Although they are sisters and are raised in the same environment, Maggie and Dee are very different from each other; they think and act distinctly. Moreover, their conflicting characters serve as symbols to convey the overall theme of the story. From the beginning, the narrator reveals the differences in the characters of Maggie and Dee.
Maggie wears pink and red, the colors of burned skin, while Dee wears orange and yellow, colors associated with fire.
Mama even says that the dress Dee wears is "enough to throw back the light of the sun. On a figurative level—and perhaps even a literal level—Dee is the daughter who burns and Maggie is the daughter who is burned. It even seems possible that Dee started the fire; by the time Mama and Maggie made it outside, Dee was already under the tree with "a look of concentration on her face as she watched" the house burn down.
As she got older, Mama says that Dee "burned [them] with a lot of knowledge" they did not need.
Even the boys she hung out with as a child wore "pink shirts" and revered her "scalding humor that erupted like bubbles in lye. Further, Maggie knows all the stories associated with the items that Dee now wants to take. Dee is interested in the chute top and dasher that her family still uses daily, items that were made by other family members, only because she wants to do "something artistic" with them—not because she actually cares about what their purposes are or because she cares about the people who made them.
Maggie knows how to quilt, and she values the quilts because of the family tradition they represent; Dee only wants the quilts now—which she rejected years ago—because she wants to show them off and hang them on her wall.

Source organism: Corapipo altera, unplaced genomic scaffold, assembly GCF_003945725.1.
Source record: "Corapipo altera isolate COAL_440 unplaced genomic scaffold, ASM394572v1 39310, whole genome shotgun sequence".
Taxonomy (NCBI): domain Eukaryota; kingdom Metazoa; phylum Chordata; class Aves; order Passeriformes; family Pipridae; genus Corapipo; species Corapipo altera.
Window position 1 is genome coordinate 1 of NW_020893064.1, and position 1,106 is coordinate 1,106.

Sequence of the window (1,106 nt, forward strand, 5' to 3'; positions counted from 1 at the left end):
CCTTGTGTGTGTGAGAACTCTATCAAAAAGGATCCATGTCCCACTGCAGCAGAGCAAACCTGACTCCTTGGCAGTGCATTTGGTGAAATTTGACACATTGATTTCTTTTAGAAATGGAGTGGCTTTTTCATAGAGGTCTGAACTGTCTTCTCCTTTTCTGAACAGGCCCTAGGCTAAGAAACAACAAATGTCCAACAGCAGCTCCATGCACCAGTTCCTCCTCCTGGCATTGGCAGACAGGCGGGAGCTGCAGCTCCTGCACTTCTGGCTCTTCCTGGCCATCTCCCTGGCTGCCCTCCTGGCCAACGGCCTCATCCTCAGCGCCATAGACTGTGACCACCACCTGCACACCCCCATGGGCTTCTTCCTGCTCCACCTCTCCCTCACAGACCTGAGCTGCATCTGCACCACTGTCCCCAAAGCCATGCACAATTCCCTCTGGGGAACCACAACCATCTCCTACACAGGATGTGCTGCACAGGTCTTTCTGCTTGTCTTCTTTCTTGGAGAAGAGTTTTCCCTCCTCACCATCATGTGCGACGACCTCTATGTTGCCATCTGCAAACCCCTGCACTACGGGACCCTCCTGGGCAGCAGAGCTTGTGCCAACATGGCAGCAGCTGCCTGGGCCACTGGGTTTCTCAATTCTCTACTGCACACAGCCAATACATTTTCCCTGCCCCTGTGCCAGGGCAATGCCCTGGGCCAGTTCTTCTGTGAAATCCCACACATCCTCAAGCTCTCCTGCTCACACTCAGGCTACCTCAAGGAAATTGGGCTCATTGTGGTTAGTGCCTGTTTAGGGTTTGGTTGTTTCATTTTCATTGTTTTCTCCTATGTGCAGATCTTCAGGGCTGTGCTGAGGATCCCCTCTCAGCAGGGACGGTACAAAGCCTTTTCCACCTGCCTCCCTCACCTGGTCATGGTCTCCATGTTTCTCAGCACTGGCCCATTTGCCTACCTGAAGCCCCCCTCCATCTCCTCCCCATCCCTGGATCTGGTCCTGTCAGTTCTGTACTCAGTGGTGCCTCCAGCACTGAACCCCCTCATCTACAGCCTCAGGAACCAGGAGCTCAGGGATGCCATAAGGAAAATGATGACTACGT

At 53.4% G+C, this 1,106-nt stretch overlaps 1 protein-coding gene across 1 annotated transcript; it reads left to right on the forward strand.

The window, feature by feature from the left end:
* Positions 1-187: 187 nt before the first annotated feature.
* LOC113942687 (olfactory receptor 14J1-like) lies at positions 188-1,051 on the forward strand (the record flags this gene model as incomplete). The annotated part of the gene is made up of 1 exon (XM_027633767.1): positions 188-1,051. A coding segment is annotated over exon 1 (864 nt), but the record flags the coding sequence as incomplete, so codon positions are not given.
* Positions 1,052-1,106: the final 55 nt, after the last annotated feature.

Maggie, again, appreciates the everyday use which these family items should be put through in order to keep family tradition and heritage alive; Dee values these items as artifacts only and has no appreciation for what they are or what they mean.Compare and Contrast Maggie and Wanergo of "Everday Use" The comparison of characters is something an author allows us to do while reading a story, by telling us about the character’s looks, their personality, their lifestyle, and any other traits that may describe someone.
In Alice Walkers story, Example cover letter for eoi Use and Bharati Mukherjees essay, Two Ways to Belong in. Students will write a comparisoncontrast essay about Maggie and Dee in trainee estate agent cover letter uk short story, Everyday Use, by Alice Walker. Maggie and Dee. Comparing Maggie and Dee in Everyday Use by Alice Walker.
Topics: Family, The short story "Everyday Use" by Alice Walker, the story is about two sisters and a mother. The mother is the narrator of the story and she shows the audience their differences.
The mother describes herself to be “a large big-boned woman with rough, man. Sep 08, · Maggie, on the other hand, views her African heritage as a way of life, cooking, sewing and living as her mother has taught her.
This is a great story. You can find examples of Status: Resolved. Describe Dee Johnson's character in "Everyday Use" by Alice Walker. 1 educator answer Describe the relationship between Maggie and Dee in "Everyday Use" by Alice Walker. Feb 17, · similarities and differences of maggie and dee in “everyday use” In the story “Everyday Use,” by Alice Walker, the plot is greatly influenced by Maggie and .